Every large company has a system for new product growth. And yet, it’s often pushed aside, not understood, and taken for granted. Some view it as too technical. Some see it as complex. Most don’t recognize the potential energy it could release. What is this critical system? It’s the new product development process. The heart of the enterprise, hiding in plain sight.
Imagine that we renamed it the “Profit-Generating Process.” Suddenly… it seems more interesting. After all, executives want investor meetings to be exciting. Celebrating wins is more fun than excusing losses.
And yet, it’s easy to forget the importance of the humble new product development process, the system that aligns the gears of the growth machine. Making the innovations, the growth, the profits – all possible. And yet, with so much at stake, and despite a thirst for new product success, company leaders spend little time here. By and large, they don’t understand the new product development process well. And so, they’re generally not involved with improving it.
Is it possible that executives don’t need to be familiar with the new product development process? Maybe the instinct to keep it at arm’s length is the right one. Maybe the process is the process; and there’s just not much to be done. Maybe ours is like theirs. Which is the same as everybody’s. Therefore, it presents no opportunity for competitive advantage. No more value in improving it, than say, there would be in improving HR policies or accounting templates.
But hang on. Peter Drucker reminded us that “Business has only two basic functions – marketing and innovation. All others are costs.” Not to disparage HR, but it happens to be part of the “all others.” Meanwhile, the new product development process is THE governance for innovation. What if... just what if… we could improve its effectiveness by 10%? What about 25%, 50%, or even 75%? What would the impact be?
On the other hand, what if the new product development process has been actually degrading over time? Say… getting 2% worse per year? What would the compounding impact be?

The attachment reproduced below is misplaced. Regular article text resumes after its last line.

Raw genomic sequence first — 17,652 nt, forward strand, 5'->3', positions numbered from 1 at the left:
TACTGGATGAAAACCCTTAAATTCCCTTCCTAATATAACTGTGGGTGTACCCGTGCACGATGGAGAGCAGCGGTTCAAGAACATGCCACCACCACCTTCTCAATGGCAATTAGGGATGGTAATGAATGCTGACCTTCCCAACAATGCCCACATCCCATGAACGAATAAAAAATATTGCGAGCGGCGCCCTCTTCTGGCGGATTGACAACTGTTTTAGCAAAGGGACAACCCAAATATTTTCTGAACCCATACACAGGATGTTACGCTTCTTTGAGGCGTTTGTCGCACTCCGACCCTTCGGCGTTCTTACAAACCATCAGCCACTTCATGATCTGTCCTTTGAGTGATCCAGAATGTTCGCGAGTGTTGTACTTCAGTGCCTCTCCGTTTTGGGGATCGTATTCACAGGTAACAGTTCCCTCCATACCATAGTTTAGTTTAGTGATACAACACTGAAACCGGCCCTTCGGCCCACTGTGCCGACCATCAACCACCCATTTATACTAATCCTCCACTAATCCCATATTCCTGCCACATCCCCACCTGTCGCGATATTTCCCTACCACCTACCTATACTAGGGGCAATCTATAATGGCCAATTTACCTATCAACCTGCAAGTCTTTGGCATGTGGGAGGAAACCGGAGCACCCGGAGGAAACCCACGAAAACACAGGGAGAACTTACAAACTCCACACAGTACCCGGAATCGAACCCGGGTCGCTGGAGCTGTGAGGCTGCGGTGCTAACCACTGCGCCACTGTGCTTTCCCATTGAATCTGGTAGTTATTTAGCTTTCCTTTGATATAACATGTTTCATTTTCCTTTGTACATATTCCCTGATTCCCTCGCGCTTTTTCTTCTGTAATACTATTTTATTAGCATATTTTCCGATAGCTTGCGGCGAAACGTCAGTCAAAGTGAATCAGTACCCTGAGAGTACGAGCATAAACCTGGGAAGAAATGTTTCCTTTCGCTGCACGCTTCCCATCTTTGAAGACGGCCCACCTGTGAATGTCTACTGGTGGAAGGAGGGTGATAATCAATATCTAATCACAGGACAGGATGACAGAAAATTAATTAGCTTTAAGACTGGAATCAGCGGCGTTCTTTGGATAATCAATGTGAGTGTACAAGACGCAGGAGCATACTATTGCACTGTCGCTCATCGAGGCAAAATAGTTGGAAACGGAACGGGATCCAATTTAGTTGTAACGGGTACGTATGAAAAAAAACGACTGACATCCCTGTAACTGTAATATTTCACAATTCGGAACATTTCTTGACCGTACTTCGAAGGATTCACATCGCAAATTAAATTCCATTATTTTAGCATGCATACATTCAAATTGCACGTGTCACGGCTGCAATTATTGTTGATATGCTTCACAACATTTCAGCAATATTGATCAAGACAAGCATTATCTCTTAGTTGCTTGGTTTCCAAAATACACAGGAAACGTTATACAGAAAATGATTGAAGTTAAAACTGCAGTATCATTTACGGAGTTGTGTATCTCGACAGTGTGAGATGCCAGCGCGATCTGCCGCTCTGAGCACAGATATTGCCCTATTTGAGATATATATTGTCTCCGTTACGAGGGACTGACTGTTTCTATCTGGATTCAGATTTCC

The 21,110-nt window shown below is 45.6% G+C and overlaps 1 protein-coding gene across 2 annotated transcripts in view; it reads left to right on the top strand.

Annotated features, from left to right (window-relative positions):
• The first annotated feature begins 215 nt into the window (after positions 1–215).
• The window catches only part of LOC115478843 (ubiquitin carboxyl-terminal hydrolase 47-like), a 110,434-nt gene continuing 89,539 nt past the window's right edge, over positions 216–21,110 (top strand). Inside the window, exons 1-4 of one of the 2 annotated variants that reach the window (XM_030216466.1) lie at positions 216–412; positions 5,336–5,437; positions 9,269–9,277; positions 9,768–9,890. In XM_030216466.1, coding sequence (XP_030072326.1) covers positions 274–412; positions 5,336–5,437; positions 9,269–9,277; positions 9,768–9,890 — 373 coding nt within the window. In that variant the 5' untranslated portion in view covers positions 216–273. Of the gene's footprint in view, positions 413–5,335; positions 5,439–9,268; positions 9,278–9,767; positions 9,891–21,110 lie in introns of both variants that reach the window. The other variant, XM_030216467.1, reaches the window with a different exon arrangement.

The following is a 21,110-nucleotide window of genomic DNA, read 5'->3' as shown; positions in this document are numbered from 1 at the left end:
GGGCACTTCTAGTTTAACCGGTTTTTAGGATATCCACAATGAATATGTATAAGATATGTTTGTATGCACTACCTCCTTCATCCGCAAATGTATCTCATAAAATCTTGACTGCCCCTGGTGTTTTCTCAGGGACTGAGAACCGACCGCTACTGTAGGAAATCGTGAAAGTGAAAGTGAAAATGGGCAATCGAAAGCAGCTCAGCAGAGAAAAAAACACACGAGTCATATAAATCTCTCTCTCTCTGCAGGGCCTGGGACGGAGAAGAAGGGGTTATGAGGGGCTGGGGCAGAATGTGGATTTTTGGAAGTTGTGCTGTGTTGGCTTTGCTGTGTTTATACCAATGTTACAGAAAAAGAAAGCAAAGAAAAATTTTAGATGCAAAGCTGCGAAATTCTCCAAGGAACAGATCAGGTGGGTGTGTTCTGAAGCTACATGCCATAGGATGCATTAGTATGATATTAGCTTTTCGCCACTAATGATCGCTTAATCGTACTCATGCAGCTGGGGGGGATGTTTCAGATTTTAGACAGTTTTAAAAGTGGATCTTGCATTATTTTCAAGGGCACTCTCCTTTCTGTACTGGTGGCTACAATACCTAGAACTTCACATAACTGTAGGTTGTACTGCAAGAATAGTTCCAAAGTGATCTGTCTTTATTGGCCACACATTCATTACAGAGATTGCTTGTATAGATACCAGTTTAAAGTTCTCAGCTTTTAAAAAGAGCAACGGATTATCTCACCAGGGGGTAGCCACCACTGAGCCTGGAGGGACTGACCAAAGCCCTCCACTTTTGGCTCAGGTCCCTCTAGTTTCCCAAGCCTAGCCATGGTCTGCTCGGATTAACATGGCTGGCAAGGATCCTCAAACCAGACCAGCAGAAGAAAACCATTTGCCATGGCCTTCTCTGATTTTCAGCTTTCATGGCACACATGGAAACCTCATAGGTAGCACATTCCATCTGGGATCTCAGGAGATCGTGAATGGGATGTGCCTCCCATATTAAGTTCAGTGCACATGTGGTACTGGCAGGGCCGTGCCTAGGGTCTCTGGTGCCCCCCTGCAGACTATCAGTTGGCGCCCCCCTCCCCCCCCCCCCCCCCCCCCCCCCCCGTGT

Clearly, for new product growth, leaders must be familiar with it. They should certainly… understand their company’s own system. And, they should know what “good” looks like.
In fairness, the new product development process isn’t taught within most MBA programs. It’s not a white-hot conference topic. We don’t have pieces on the Wall Street Journal’s front page. Or even the back page. There’s been little treatment within the Harvard Business Review. The business world at-large doesn’t even know who the NPD gurus are. Not in the same way it does Steve Jobs or Elon Musk.
And this is the good news. The world’s ignorance can be your advantage. Therefore, don’t despair if thinking, “Yikes! Actually, I don’t understand our new product development process myself!” Give yourself a break! Again, it’s not often taught or talked about. And so, let’s begin with a discussion of basics. What’s involved with a new product development process?
A new product development process is a system for bringing new products to market. It begins with customer discovery, followed by idea generation. It flows through various phases, concluding with product launch. To move from one phase to another, a project must pass through a “gate.”
At the gate, a project team presents their case during a “gate review”. At these reviews, a committee judges if it can proceed. There are many models for NPD processes, and every company has its own variant. However, Dr. Robert Cooper, founder of the Stage-Gate® system, produced the most common template.
If looking across the new product development processes of many companies, you’ll find from five to nine stages. (Five or seven are most common). However, Dr. Cooper’s Stage-Gate® is the DNA within most. Therefore, to understand the new product development process, a great starting point is Stage-Gate® itself.